Readers Write: Democrats didn't lose to personality; US hypocrisy on Israel

Letters to the Editor for the December 16, 2013 weekly magazine:

Citizens need to know how the candidates and the issues affect their state before they cast their votes. And the Democratic Party needs to be honest about why candidates win or lose.

Calls for US support of religious freedom will be sanctimonious hypocrisy as long as we fail to insist on real democracy and a fully secular resolution to the Israeli-Palestinian conflict.

By , Monitor reader , Monitor reader

Democrats didn't lose to personality

I would like to respond to some points included in the write-up of highlights from the Monitor Breakfast with Vermont Gov. Peter Shumlin, chair of the Democratic Governors Association, that appeared in the Nov. 18 issue. Accounting for GOP Gov. Chris Christie's reelection victory in New Jersey, Mr. Shumlin said New Jersey voters focused on Mr. Christie's "oversized personality."

I am a New Jersey Democrat who (almost) always votes Democratic. I supported Christie because he supports the people of New Jersey. I do not agree with Christie all the time, but I know where his heart is. I don't vote for his "personality." In my view, his Democratic opponent was a stand-in candidate because Christie was unbeatable.

Shumlin also said that the recent announcement by Michael Michaud, the Democratic candidate for governor of Maine, that he is gay will have "no effect on the race." Coincidentally, my husband and I are moving to Maine in 2014 and will be supporting Mr. Michaud for governor. Residents need to know how the candidates and the issues affect their state before they cast their votes. And the Democratic Party needs to be honest about why candidates win or lose.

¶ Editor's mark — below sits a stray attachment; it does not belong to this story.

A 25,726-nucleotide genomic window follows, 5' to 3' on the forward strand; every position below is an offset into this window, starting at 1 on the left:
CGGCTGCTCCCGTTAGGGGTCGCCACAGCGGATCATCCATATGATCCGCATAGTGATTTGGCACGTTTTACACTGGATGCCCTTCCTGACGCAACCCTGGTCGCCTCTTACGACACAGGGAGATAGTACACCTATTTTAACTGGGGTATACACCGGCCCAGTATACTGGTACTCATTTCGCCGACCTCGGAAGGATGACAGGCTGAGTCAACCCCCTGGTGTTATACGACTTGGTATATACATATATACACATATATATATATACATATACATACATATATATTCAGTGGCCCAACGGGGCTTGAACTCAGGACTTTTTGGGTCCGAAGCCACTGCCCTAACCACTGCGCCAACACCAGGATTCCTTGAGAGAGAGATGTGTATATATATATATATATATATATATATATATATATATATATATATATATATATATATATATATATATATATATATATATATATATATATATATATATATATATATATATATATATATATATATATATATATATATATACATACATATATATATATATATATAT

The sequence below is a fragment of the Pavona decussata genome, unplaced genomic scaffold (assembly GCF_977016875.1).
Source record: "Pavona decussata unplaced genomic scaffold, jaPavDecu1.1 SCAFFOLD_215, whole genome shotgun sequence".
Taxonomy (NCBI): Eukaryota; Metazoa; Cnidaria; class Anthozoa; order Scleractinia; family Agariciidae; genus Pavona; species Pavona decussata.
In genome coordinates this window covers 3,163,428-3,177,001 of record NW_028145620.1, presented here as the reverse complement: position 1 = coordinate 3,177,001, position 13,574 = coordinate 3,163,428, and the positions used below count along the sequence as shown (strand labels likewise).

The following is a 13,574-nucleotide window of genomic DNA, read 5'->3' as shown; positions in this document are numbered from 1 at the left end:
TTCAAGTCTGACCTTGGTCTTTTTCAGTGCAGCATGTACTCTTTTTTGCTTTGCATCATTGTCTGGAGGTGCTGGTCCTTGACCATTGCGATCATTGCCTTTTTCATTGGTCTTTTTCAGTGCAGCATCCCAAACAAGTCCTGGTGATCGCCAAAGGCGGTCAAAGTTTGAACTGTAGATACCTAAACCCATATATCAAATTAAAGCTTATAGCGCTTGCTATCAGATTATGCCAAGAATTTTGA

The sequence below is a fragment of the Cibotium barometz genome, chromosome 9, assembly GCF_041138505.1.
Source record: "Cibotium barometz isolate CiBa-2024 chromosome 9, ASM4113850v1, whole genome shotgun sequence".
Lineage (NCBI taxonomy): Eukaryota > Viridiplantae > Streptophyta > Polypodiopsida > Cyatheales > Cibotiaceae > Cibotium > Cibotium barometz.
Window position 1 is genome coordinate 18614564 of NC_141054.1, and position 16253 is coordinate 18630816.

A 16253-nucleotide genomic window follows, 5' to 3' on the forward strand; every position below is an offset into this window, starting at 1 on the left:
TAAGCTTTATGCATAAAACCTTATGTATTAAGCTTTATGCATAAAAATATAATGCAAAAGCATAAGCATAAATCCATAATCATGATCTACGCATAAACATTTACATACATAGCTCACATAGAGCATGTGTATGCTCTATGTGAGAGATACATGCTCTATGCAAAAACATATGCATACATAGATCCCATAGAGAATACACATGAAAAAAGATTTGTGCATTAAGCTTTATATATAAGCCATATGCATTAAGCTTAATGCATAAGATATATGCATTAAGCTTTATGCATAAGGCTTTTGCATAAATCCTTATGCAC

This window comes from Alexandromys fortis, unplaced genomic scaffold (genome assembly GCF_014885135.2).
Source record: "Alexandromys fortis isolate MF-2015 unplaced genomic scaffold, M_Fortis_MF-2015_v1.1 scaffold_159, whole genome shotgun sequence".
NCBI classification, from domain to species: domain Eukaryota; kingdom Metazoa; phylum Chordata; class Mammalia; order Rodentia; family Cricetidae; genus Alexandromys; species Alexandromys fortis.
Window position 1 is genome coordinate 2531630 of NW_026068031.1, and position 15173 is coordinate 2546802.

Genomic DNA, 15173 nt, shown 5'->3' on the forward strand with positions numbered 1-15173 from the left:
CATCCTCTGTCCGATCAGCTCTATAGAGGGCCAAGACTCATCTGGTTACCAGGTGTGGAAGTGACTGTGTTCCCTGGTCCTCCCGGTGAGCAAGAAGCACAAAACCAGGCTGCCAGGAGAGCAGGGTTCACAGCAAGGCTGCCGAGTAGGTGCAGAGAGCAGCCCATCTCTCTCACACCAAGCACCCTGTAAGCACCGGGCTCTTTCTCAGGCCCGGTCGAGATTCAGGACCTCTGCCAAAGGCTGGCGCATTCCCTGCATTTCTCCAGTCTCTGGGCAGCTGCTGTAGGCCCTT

Recommended: How much do you know about bipartisanship? Take our quiz.

Joann Gershman

 Stratford, N.J.

US hypocrisy on Israel

Thank you for Katrina Lantos Swett's Nov. 18 commentary, "JFK was right about religious freedom's promise." True religious freedom would indeed curb sectarian strife and extremism. And yes, American diplomats and forward thinkers should be advocating for such freedom worldwide. But how will countries in the Middle East be able to hear, much less understand, that message when so many American religious, political, and business leaders praise and protect Israel as "The Jewish State" while turning a blind eye to its persecution of Palestinians and other Arabs?

Calls for US support of religious freedom will be sanctimonious hypocrisy as long as we fail to insist on real democracy and a fully secular end to the Israeli-Palestinian conflict in line with international law and human rights.

Anne Selden Annab

Mechanicsburg, Pa.

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